There are some things you can only learn in a storm
Last Saturday, Katie and I had a chance to participate in Melody Biringer’s co-storming session, which immediately qualified as one of the most energizing and inspiring experiences. “Co-storm” is Melody’s original initiative where you lay down your project, its roadblocks, and its mission in front of another professional – who might be completely unrelated to your field – and start from there. A great round of feedback follows, and because Melody has a great way of finding just the right people to work and connect with, you find yourself in a buzzing conversation filled with ideas, advice and strategy.
When a brainstorm is not enough…
A crowd of about sixty women from various professional backgrounds gathered in downtown Seattle, and divided into small groups guided by a mentor, they stormed their initiatives. With professions in the fields of IT, marketing, business development, and everything in between, each of us had 30 minutes to storm the struggle we needed a new perspective on. Afterwards, the group discussed it from their own point of view, trying to come to constructive solutions – or at least ask the right questions. The idea might seem simple, but the results are no less than extraordinary.
Both Katie and I focused on perspectives for thinkspace in 2016, but went in with a different project to pitch into the discussion. We had a chance to talk to brilliant mentors whose fields of expertise were very closely related to the answers we were looking for, or with experience and knowledge so distant from our problem that they offered a view from a completely different, unpredicted perspective.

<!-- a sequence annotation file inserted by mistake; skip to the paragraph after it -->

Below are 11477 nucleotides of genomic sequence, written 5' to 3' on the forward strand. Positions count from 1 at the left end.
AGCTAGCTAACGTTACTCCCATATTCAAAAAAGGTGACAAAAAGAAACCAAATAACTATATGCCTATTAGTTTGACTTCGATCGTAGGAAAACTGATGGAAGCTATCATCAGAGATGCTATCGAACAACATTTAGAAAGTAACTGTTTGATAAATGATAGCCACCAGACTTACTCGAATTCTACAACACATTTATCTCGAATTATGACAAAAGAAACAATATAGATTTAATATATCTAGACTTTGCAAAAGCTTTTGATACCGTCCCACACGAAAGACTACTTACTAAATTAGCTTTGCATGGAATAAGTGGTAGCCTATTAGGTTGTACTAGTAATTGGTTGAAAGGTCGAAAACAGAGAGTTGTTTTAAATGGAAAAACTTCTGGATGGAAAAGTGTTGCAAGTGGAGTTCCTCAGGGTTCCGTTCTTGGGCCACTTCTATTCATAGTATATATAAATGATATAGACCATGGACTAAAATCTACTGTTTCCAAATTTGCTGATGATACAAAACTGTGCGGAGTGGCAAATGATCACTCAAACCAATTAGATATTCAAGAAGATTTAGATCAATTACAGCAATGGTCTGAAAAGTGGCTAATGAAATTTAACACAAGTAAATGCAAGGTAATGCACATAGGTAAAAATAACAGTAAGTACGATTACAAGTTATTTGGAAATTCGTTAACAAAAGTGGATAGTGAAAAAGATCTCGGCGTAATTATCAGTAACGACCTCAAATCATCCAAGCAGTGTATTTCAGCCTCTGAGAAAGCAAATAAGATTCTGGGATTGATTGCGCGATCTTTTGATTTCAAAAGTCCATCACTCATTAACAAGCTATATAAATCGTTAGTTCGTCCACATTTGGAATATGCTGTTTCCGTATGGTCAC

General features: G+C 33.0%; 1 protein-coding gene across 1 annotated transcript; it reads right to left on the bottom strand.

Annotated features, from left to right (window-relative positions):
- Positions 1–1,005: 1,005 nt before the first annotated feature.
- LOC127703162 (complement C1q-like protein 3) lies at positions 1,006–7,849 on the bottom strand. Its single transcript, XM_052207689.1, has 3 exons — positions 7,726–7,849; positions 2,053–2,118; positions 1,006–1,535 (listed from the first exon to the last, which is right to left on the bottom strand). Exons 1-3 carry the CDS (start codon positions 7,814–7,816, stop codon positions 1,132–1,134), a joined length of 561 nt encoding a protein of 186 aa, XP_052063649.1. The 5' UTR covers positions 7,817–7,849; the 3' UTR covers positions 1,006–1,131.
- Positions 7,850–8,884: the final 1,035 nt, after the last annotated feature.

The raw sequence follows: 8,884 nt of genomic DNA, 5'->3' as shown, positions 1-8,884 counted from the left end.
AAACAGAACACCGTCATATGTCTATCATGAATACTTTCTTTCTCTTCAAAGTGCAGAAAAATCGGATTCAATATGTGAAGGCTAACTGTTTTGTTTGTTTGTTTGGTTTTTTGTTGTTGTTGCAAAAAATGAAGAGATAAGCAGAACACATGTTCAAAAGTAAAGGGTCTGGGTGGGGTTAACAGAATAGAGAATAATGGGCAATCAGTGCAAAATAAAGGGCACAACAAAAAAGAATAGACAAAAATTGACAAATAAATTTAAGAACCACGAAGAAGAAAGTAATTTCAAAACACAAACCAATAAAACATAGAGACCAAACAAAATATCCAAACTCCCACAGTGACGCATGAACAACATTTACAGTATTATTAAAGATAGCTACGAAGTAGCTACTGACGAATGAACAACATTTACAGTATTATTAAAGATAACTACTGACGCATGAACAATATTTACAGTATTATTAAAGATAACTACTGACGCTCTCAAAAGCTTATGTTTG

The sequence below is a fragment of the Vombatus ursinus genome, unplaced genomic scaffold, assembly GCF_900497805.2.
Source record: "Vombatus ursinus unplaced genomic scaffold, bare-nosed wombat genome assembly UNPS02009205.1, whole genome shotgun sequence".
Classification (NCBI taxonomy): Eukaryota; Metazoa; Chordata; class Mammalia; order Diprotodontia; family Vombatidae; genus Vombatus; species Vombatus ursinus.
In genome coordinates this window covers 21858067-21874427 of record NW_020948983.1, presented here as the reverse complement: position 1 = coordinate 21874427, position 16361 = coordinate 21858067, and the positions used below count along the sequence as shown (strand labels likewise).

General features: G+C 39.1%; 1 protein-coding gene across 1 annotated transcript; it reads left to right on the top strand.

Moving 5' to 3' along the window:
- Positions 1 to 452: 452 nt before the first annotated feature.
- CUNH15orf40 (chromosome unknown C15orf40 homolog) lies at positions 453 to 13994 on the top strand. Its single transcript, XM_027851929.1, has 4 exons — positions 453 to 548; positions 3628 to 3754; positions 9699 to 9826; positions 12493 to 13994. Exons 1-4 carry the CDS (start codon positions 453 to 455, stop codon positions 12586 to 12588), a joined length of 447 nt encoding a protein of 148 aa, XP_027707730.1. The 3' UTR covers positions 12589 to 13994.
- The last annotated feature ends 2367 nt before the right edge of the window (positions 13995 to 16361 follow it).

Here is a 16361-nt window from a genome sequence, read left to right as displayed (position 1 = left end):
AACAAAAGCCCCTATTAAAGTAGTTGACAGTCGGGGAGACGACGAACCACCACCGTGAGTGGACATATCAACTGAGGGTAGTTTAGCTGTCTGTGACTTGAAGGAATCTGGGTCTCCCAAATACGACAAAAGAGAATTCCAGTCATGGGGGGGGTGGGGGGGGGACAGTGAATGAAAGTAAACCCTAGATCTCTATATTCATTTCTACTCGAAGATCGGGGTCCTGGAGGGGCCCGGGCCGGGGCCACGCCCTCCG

Finding the answers to well-asked questions
One advice that has stuck with me since Saturday was given by Mikki Kingrey, authentic sales strategist and the owner of Real Results Mentoring, who urged me to look for answers to two questions:
Who is your niche?
Who is your anti-niche?
And that should mark the clear, sharp starting point for the strategy in marketing, sales, business development, and content creation. You can iterate and pivot afterwards to expand your chosen niche, but you want your initial message to be clear. Focusing on a wide, murky group of addressees automatically dilutes your message, content, and initiative, spreading them too thin to create visible effects.
Defining your anti-niche is just as important and impactful. A message that alienates or disturbs no one, is probably weak enough to interest no one.
No calm after this storm
Without a doubt, every woman attending the co-storm had her own “ah-ha!” moment, that – if executed with the same palpable determination that was filling the air on Saturday – will be enough to push the projects we came with to their successful endings. We braved the storm, came out ahead, and will be bringing the results and conclusions to build a stronger community in 2016.